Reports: Dodgers to re-sign J.P. Howell for two years, $11.25 million, plus option.

J.P. HowellJ.P. Howell will return to the Dodgers for at least two years, according to multiple reports Monday, with the two sides compromising on a third-year option that would pay Howell more than any left-handed reliever on the market this year.

The contract reportedly guarantees Howell $11.25 million through 2015. The third-year option, worth $6.25 million, vests if he makes 120 appearances over the next two seasons. It’s a realistic benchmark for Howell, who appeared in 67 games in 2013, going 4-1 with a 2.18 earned-run average.

In total, the 30-year-old has the potential to earn $17.5 million over the life of the contract – $1 million more than the Rockies gave lefty specialist Boone Logan over the next three years.

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Daily Distractions: The market has been set for J.P. Howell, but will the Dodgers go along?

J.P. Howell

Dodgers reliever J.P. Howell went 4-1 with a 2.18 earned-run average in 67 games for the Dodgers in 2013. (Getty Images)

For a left-handed set-up man like J.P. Howell the market has pretty much been set. Right?

Javier Lopez got three years and $13 million from the San Francisco Giants.

On Friday, Boone Logan got three years and $16.5 million from the Colorado Rockies.

Howell was just a nudge better than those two in 2013 while doing essentially the same task, retiring left-handed batters in close games before the ninth inning. He’s 30; Logan is 29 and Lopez is 36. If the market trend continues, Howell can probably make a good case to earn a little more money than Logan. Say, three years and $18 million.

The Dodgers don’t necessarily see it that way.

They have one left-handed specialist in Paco Rodriguez. Another, Scott Elbert, could be ready to join the team at midseason. Right-hander Carlos Marmol has had good historical success against lefties as well, though the Dodgers haven’t had much communication with him since the off-season began.

Would they like Howell back? Sure. They’ve been more talkative with Howell’s camp than perhaps any left-handed reliever to this point. But general manager Ned Colletti suggested Saturday he isn’t as desperate for help in that area as the Giants and Rockies were when they signed Lopez and Logan, respectively.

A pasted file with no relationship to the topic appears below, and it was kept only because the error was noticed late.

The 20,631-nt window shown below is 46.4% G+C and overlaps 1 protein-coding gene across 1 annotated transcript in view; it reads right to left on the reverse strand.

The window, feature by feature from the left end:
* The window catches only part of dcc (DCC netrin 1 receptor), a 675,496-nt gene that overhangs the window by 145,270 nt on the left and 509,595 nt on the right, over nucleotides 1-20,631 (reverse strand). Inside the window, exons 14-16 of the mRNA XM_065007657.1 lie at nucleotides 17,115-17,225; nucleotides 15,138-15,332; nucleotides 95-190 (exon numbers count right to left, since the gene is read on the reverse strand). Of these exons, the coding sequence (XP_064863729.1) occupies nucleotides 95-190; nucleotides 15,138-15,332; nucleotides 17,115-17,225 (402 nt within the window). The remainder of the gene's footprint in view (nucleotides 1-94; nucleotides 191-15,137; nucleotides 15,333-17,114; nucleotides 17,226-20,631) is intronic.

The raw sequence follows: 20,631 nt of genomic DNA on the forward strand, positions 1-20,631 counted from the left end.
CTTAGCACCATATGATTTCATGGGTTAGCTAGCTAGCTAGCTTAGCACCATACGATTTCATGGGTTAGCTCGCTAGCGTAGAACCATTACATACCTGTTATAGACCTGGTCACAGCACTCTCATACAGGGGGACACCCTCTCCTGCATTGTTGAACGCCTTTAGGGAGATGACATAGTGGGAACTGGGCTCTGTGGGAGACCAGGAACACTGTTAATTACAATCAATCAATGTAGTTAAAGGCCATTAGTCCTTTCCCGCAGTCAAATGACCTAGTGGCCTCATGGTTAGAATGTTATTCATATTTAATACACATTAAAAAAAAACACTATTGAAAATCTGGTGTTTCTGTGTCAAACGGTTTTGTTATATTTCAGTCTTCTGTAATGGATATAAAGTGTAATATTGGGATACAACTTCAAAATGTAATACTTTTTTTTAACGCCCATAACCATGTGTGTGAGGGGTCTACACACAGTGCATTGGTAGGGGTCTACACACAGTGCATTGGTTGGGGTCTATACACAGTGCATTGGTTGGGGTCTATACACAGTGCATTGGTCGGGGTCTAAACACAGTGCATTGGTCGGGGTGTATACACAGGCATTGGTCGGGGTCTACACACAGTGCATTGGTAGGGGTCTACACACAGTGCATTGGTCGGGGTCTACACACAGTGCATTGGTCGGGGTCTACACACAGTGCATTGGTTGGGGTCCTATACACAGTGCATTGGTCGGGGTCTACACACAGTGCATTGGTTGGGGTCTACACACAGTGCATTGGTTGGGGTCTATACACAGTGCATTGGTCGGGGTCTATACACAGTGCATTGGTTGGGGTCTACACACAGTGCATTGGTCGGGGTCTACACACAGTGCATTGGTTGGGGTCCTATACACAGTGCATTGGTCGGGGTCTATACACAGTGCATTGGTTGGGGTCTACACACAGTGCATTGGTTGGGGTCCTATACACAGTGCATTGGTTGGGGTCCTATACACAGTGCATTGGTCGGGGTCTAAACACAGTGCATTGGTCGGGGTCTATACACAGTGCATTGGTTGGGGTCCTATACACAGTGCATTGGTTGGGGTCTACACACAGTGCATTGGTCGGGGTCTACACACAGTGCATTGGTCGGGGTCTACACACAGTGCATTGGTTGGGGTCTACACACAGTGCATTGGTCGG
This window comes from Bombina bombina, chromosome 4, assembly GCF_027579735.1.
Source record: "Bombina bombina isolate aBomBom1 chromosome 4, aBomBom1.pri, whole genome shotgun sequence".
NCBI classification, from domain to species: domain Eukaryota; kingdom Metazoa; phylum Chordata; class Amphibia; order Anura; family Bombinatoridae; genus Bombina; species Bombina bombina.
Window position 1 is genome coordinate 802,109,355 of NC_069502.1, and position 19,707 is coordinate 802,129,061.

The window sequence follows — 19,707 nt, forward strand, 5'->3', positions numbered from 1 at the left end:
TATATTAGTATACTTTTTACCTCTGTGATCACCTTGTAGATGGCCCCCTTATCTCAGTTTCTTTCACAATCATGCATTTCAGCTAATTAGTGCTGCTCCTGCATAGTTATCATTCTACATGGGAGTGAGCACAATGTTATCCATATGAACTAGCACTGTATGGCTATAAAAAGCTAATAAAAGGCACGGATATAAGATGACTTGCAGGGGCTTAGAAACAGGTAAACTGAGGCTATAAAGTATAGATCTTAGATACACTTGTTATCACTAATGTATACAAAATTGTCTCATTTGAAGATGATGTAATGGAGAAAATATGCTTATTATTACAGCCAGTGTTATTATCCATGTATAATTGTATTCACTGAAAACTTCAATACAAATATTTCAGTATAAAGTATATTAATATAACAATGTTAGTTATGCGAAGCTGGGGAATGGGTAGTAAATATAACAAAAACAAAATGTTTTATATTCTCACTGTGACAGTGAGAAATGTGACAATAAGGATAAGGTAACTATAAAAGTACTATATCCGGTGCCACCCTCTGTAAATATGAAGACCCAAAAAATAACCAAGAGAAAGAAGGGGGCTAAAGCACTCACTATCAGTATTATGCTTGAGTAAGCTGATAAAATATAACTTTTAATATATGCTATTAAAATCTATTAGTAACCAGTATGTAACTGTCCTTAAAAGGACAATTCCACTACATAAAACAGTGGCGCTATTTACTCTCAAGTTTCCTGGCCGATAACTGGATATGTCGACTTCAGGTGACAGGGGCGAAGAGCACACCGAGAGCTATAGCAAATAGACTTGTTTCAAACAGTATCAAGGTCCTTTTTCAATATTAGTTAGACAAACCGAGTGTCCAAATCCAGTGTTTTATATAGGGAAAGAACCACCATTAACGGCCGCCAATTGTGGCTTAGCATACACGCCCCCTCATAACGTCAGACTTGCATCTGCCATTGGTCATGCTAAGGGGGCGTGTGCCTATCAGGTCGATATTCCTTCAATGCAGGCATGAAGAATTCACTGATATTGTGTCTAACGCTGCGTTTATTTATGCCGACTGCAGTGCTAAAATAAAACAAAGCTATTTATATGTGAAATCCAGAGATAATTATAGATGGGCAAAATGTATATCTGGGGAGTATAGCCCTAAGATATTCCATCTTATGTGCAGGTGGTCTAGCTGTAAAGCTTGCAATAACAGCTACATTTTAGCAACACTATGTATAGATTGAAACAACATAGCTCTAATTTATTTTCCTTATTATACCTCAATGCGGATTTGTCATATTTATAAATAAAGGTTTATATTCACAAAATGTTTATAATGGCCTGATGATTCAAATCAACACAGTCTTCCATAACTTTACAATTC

“You have to make the right decisions despite sometimes what other teams were doing,” Colletti said, speaking generally about the market for left-handed relievers. “Some teams do it because they don’t have anybody else. It’s something done out of desperation. I get that. We’ve had to do it too from time to time. But (Howell) is another guy we’ve had a lot of conversations with. We’re still trying to get him signed.

“Whether we do or not, we’ll always figure it out. We might not figure it out on Dec. 14.”

After reportedly signing Juan Uribe on Saturday, bolstering the bullpen is Colletti’s top task. The market seems to be pointing in one direction for Howell, but the Dodgers might ultimately decide to go a different direction.

Some bullet points for a Monday morning:
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Daily Distractions: Predicting the Dodgers’ agenda for the Winter Meetings.

Juan Uribe

Juan Uribe is the Dodgers’ first choice to play third base in 2014. (Associated Press photo)

Tuesday was such a busy day for free agent signings and trades around baseball, one website asked what many major league beat writers were probably thinking: “Who needs the Winter Meetings”?

For the Dodgers at least, next week could be a productive one. The Brian Wilson deal isn’t official yet, despite reports that he passed his physical. Assuming that contract has been signed by the time Dodgers officials land in Orlando, Florida, here’s what will top the to-do list:

1. A third baseman. General manager Ned Colletti is still hoping to bring back Juan Uribe, who is reportedly seeking a three-year contract. If the Dodgers are willing to go to a third year, there must still be a gap in dollar figures being exchanged by the two sides. Maybe they can overcome their differences in a week. Maybe not. If the Dodgers aren’t ready to commit to Hanley Ramirez as their third baseman for 2014, they might be best suited to resolve the position via trade if Uribe signs elsewhere. The free-agent crop at third base is really that thin.